Zogby: Young people want gridlock to end
The younger generation wants to break through gridlock ingovernment and the workplace, but the baby boomers must give them the power to do it, a nationally known pollster said Wednesday at an event at Wilmington University’s New Castle campus.
John Zogby argued that many institutions – education, religion, the workplace and politics – should harness the millennial generation’s ability to solve problems. The gridlock in Washington D.C. that partially shut down the federal government is the most recent sign that the old way of doing things no longer works, he said.
“We are watching familiar organizations crumble right before our eyes,” he said.
Zogby, the founder of the Zogby Poll, is a political analyst and commentator. His company, Zogby Analytics, uses polling data tohelp businesses, nonprofits and other organizations make decisions.
He said his polling shows millennials, the generation aged 19 to 34, are more globally minded and unattached to a top-down decision-making process than the Americans who came before them. They are passionate about public service, he said, and they are pragmatic and concentric.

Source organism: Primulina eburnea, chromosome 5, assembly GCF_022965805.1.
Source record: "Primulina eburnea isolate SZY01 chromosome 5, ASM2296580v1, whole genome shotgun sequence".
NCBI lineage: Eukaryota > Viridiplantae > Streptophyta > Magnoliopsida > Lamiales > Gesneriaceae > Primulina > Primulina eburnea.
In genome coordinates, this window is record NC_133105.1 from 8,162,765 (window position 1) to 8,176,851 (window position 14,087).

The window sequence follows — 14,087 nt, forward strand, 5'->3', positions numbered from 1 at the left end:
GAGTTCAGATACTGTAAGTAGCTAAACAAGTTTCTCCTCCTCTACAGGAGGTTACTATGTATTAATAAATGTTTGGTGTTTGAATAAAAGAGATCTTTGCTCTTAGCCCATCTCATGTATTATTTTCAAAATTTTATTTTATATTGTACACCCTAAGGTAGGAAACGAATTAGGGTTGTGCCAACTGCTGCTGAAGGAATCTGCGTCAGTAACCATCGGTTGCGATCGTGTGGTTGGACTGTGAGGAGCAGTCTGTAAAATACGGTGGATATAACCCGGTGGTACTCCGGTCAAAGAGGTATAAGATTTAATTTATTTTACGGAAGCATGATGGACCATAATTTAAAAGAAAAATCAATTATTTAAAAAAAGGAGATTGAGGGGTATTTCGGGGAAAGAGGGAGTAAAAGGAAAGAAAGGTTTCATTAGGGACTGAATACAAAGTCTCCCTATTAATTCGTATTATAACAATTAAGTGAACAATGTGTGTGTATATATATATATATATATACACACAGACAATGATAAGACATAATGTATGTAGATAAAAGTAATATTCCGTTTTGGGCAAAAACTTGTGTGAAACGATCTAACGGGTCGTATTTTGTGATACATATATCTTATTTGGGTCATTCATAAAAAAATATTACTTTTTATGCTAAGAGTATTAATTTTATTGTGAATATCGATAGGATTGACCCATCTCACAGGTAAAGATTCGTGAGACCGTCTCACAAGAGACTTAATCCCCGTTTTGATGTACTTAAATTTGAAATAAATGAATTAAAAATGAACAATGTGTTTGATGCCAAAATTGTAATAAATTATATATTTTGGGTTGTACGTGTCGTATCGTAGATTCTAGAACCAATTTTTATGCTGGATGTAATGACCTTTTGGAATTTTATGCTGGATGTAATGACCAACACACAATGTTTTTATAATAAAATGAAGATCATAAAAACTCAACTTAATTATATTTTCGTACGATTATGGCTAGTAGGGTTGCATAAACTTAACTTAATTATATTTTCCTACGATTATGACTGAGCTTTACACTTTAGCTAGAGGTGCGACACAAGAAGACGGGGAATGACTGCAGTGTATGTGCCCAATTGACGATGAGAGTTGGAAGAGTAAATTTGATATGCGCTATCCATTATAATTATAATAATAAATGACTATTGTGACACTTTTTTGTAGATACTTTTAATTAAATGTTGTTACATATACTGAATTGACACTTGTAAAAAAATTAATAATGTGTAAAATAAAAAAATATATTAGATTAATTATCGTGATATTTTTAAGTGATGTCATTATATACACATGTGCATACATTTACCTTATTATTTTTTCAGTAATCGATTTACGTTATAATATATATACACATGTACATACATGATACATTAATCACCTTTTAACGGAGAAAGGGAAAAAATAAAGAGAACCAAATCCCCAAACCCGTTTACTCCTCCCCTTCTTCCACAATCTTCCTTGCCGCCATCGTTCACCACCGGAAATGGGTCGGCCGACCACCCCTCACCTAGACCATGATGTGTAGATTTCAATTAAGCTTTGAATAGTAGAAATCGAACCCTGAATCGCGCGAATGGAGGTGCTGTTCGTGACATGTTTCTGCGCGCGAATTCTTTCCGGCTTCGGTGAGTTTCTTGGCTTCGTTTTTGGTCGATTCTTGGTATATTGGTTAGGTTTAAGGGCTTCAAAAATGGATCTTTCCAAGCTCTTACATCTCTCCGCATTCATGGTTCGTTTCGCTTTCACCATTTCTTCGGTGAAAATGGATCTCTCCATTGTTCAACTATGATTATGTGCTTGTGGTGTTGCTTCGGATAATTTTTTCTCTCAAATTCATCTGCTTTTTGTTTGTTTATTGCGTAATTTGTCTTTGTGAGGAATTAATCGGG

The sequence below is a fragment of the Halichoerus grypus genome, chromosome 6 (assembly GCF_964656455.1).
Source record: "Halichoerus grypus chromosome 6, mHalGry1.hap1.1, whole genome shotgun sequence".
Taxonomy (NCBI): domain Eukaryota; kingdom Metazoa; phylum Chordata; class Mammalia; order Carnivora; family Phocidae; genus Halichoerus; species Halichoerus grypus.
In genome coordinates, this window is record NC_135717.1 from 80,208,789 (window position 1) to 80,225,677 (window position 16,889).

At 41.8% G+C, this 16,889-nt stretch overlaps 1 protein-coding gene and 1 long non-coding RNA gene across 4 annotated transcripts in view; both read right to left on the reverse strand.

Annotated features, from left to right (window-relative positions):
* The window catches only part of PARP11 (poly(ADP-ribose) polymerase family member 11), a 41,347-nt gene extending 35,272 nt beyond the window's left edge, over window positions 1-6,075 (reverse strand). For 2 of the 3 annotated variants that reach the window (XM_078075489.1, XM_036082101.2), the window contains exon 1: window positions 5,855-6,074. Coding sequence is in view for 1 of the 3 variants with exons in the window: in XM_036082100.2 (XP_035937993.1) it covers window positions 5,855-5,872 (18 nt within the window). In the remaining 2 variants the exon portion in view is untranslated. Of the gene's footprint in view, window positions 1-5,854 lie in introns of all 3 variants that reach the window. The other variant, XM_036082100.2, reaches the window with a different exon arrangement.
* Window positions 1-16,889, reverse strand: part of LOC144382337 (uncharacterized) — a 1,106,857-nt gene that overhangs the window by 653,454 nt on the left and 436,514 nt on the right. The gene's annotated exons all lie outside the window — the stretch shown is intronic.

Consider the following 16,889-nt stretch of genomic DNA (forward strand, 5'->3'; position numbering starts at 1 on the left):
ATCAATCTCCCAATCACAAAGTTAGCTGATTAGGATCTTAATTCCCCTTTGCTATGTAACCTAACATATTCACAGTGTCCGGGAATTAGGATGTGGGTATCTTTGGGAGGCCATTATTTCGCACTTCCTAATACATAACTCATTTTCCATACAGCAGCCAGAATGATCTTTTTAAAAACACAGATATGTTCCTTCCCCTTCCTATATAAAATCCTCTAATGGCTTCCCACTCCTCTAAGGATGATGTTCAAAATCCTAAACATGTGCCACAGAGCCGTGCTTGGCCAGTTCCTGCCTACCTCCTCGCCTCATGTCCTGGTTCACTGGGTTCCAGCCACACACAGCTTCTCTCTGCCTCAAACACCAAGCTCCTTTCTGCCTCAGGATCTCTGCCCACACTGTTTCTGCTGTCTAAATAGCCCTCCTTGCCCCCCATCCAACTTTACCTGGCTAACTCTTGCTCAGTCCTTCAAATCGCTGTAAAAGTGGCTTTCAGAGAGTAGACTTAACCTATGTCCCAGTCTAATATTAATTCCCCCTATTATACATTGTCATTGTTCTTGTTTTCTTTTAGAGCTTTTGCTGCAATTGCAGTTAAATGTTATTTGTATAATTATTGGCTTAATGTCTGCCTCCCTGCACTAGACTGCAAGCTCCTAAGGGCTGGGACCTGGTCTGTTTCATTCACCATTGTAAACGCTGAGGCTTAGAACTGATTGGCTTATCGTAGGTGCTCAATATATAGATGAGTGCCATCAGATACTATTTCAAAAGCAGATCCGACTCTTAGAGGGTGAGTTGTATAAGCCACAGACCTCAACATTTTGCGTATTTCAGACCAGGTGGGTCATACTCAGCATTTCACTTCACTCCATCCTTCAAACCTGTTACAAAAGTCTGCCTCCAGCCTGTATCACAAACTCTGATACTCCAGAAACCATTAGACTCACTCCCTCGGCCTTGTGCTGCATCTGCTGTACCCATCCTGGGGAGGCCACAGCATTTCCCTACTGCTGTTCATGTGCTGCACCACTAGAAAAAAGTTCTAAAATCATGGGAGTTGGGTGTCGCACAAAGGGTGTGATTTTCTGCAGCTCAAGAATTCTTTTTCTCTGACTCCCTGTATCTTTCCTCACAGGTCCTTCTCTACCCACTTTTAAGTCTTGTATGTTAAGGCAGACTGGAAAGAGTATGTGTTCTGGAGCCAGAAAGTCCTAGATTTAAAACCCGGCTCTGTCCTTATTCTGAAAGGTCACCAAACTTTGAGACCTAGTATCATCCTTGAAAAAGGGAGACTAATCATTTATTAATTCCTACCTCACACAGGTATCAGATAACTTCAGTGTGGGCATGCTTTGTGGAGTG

Zogby argued against the popular narrative that the younger generation is apathetic and narcissistic in his latest book “The First Globals: Understanding, Managing and Unleashing Our Millennial Generation.”
The younger generation does not subscribe to ideology that has driven much of the political conversation within the Republican and Democratic parties, Zogby said.
The boomers need to give them space to help solve the problems that face the nation. They need to be given the flexibility and power to do it, and the boomers have to give it to them, he said.
“They need us, but I really think we need them a lot more,” Zogby said.
Taking questions from the audience during his lunchtime speech, Zogby offered his opinion on the local political scene.
Zogby said he believes Vice President Joe Biden is a viable contender for presidency, and that New Jersey Gov. Chris Christie, a University of Delaware alum, has an effective governance model, but lacks broad support in the Republican Party.
“His problem is the party is in such disarray,” Zogby said.
Delaware tea party favorite Christine O’Donnell, who ran for U.S. Senate in 2010, is symbolic of deep divisions within the Republican Party, Zogby said. She beat moderate Republican Mike Castle in the primary, but she lost the general election against DemocratChris Coons.
“Then you have the tea party, which is into witchcraft,” Zogby said, drawing chuckles from the audience with a joke about O’Donnell.